The amount of garbage that Singapore households are chucking has increased in the past month since circuit breaker measures have impelled people to stay at home, even as the number of refuse collectors dropped by nearly a fifth.
Domestic and trade premises generated about 73,000 tonnes of waste last month during the circuit breaker period, 11 per cent more than the 66,000 tonnes in March, said the National Environment Agency (NEA).
This includes Housing Board flats, landed homes, private apartments, condominiums and shophouses served by public waste collectors (PWCs).
Yet at the same time, there are 14 per cent fewer waste collection workers deployed daily now compared with pre-Covid-19 times, said the agency.
This is because some of the Malaysian workers are unable to work here, owing to the lockdown measures imposed across the Causeway, while others who are feeling unwell have to stay home on the mandatory five-day sick leave.
The situation means that the 470 workers still deployed have to put in longer hours on the ground to keep Singapore rubbish-free, from 10 hours a day previously, to up to 13 hours now.
The rubbish in some areas is also being collected later. NEA said that the usual public waste collection hours of 7am to 7pm have now been extended to 10pm.
Garbage truck driver Kalaiarasan Tamilchelvan, 37, is one of those who have been working three hours longer than usual these days.
"Now that everyone is staying at home, there's a lot more rubbish," he told The Straits Times.
Each day, he drives to 25 neighbourhoods within the Jurong region to collect waste and makes about five trips to the waste collection facility in Tuas to dispose of the garbage.
"By the time I get home, shower and have my dinner, it's already 10pm and I have to rest for the next day. Now is a hard time for every Singaporean. I just work hard to do my part," said Mr Tamilchelvan, whose monthly salary is $2,800, including overtime.
There are currently four PWCs serving six different regions in Singapore.
A spokesman for Alba W&H Smart City, the PWC responsible for the Jurong region, said it has collected 10 to 15 per cent more refuse and recyclables during the circuit breaker period than before, and its crew of 50 workers has to spend longer hours on the road.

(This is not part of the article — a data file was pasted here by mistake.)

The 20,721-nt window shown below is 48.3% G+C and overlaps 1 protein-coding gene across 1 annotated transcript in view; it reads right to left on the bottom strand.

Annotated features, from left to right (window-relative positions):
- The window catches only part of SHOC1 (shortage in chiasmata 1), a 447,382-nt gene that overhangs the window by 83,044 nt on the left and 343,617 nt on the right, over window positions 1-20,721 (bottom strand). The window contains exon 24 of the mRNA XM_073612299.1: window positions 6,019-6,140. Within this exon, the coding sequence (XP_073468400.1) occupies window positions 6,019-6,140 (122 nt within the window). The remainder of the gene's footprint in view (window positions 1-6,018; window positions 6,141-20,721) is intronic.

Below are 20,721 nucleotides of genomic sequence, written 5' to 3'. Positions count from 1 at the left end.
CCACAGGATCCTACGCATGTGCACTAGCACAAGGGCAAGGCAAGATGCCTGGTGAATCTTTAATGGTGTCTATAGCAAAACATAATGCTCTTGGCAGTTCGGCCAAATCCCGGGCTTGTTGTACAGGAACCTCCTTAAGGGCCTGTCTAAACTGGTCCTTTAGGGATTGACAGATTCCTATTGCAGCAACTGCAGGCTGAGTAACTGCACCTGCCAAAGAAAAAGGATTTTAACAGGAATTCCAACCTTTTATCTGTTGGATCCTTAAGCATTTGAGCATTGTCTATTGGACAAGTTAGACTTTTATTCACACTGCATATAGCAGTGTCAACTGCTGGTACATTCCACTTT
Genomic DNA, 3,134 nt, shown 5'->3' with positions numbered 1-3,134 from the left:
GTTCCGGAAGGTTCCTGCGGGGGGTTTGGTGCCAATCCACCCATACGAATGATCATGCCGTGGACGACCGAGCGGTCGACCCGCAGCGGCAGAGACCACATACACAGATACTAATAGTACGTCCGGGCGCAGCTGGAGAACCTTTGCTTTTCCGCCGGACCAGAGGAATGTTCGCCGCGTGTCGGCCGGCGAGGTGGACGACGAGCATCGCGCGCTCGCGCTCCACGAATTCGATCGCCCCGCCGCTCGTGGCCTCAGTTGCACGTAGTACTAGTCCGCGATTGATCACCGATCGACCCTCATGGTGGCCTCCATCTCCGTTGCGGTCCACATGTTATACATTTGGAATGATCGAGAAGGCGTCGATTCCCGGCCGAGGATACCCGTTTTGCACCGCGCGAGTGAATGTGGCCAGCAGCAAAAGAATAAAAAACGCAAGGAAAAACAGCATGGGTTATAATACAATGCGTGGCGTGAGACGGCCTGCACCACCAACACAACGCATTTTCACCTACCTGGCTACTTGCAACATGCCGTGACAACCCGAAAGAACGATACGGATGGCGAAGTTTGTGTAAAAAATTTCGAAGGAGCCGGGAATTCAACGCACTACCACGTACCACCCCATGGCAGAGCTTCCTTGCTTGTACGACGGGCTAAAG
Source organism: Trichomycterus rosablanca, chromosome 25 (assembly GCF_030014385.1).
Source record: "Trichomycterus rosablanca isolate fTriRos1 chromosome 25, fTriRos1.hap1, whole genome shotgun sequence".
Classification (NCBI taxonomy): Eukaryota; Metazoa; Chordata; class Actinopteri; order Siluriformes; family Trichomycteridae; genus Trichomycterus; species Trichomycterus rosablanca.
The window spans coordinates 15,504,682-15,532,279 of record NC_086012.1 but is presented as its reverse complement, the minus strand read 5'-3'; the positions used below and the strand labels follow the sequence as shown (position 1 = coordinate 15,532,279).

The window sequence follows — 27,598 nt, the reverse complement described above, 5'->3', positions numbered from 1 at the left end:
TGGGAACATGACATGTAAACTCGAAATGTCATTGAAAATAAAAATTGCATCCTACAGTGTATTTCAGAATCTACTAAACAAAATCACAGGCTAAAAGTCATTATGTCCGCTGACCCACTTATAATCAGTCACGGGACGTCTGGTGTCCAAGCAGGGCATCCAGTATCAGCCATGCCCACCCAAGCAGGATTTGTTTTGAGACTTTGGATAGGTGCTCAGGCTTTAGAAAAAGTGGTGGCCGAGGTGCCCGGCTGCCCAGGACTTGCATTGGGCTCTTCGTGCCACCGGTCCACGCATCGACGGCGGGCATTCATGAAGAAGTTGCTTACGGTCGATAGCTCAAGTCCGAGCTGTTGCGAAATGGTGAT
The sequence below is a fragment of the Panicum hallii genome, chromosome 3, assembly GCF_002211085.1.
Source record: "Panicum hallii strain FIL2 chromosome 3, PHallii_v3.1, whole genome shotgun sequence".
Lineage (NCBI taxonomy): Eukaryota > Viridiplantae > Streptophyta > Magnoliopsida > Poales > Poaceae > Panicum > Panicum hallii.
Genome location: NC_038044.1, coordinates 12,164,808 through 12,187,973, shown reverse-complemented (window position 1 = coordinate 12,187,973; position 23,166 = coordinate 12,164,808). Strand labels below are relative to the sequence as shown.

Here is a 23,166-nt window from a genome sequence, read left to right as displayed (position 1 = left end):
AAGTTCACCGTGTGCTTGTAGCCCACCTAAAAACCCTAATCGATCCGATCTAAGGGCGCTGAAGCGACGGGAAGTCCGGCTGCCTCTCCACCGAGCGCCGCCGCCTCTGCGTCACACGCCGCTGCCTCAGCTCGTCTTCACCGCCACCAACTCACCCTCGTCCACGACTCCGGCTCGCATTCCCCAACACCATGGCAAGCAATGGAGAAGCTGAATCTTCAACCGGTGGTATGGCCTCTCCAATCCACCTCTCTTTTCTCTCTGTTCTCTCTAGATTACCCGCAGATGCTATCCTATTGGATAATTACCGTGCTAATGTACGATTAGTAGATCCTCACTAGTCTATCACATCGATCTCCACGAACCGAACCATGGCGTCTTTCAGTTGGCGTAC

Two waste collection trucks and one recycling truck have been added to its fleet to manage the surge in waste, said the spokesman.
More than 50 per cent of the firm's manpower on the ground are Malaysian, said the spokesman. Arrangements were made to bring most of them to Singapore when the border closure was announced.
The spokesman added that with the crew putting in overtime, there have been no instances of rubbish being left uncollected so far.
Mr Neo Hong Keat, senior vice-president of waste management at Sembcorp Industries, said the increase in waste collected from residential areas could be due to a rise in packaging waste from food takeaways and online shopping.
SembWaste, the waste management arm of Sembcorp Industries, handles the Woodlands-Yishun and City-Punggol sectors.
Mr Neo said the firm has been actively managing its pool of workers in accordance with its business continuity plans to ensure that essential public waste collection services are still conducted effectively and on schedule.
However, factors such as weather and traffic conditions, as well as workers going on medical leave, affect the firm's ability to keep to the stipulated timings occasionally. In these cases, an alternative collection slot is arranged with the affected customer, said Mr Neo.
While there is now less road traffic, another form of congestion has slowed waste collection work in private estates, Alba W&H Smart City's spokesman said.
"With more people staying at home, our drivers find it extremely difficult to manoeuvre their trucks in between all the parked cars. This makes the collection especially challenging and time consuming in landed property areas."
The current situation highlights the sector's reliance on manpower, which it should relook when the pandemic is over, says labour MP Zainal Sapari. It should use more technology and consider a progressive wage model that sets a wage floor for waste collectors, he suggests.